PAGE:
Hello,

I agree with some of the comments above: "of course" is useful to point out that some step is trivial (e.g. direct consequence of the definition), as opposed to the rest of non-trivial parts of the proof. Sometimes, "of course" is useful just as an stylistic resource in the writing, to introduce and connect a sentence to the previous one. But it can be very frustrating for the reader if this step is non-trivial, even though the author claims it is.

I was curious about this question and decided to find some examples in the "mathematical literature", as the original poster suggested. I looked through "A Course in Arithmetic", by J-P. Serre (which many consider a very good writer of mathematics) and the expression "of course" appears exactly twice. In both cases, "of course" appears in a parenthetical remark:

1) (p.35) Corollary. - For two nondegenerate quadratic forms over $\mathbb{F}_q$ to be equivalent it is necessary and sufficient that they have same rank and same discriminant.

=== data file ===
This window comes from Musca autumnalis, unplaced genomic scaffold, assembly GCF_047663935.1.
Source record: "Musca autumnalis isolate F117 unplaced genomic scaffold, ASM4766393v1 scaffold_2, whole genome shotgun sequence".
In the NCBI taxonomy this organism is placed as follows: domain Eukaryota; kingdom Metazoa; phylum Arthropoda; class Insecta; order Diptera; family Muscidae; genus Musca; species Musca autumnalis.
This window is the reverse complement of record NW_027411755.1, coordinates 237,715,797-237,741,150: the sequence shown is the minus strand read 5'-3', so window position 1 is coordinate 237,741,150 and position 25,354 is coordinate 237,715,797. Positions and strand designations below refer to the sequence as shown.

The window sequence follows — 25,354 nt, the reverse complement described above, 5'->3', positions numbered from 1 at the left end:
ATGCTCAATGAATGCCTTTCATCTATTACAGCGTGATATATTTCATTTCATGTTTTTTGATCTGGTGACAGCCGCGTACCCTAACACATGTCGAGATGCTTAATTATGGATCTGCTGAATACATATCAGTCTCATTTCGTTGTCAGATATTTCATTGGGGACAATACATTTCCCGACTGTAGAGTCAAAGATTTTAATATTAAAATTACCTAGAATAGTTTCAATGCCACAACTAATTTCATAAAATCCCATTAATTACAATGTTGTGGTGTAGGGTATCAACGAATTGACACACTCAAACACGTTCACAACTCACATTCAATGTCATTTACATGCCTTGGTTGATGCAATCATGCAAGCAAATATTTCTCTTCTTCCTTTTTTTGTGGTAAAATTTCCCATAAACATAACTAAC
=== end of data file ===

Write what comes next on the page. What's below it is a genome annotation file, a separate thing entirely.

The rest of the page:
(Of course the discriminant is viewed as an element of the quotient group $\mathbb{F}_q^\ast/\mathbb{F}_q^{\ast 2}$.)

2) (p.73) Let $A$ be a subset of $P$ [$P$ is the set of prime numbers]. One says that $A$ has for density a real number $k$ when the ratio
$$ \left(\sum_{p\in A}\frac{1}{p^s} \right)/ \left(\log \frac{1}{s-1}\right)$$
tends to $k$ when $s\to 1$. (Of course, one then has $0 \leq k \leq 1$.)

In example (1), the way the corollary is stated, a remark is needed - but (i) it is clear from the context that this is what the author means, and (ii) it is typical in this context to consider discriminants only up to squares. Here I see this "of course" as a reminder of (ii).

Example (2) is trickier, as it is not immediately obvious that the limit of the expression as $s\to 1$ is between $0$ and $1$. But I do not interpret this "of course" as a "clearly" in this case, but rather a sort-of "do not worry, if you go back and check Cor 2 in p. 70, you can convince yourself that $0\leq k \leq 1$, and it makes sense to call this number a density".

Álvaro

PS: In "A Course in Arithmetic", the word "clearly" appears many times, while "obviously" was never used in the entire book.

of course, what is routine depends heavily on one's background. – Qiaochu Yuan Feb 23 '10 at 21:45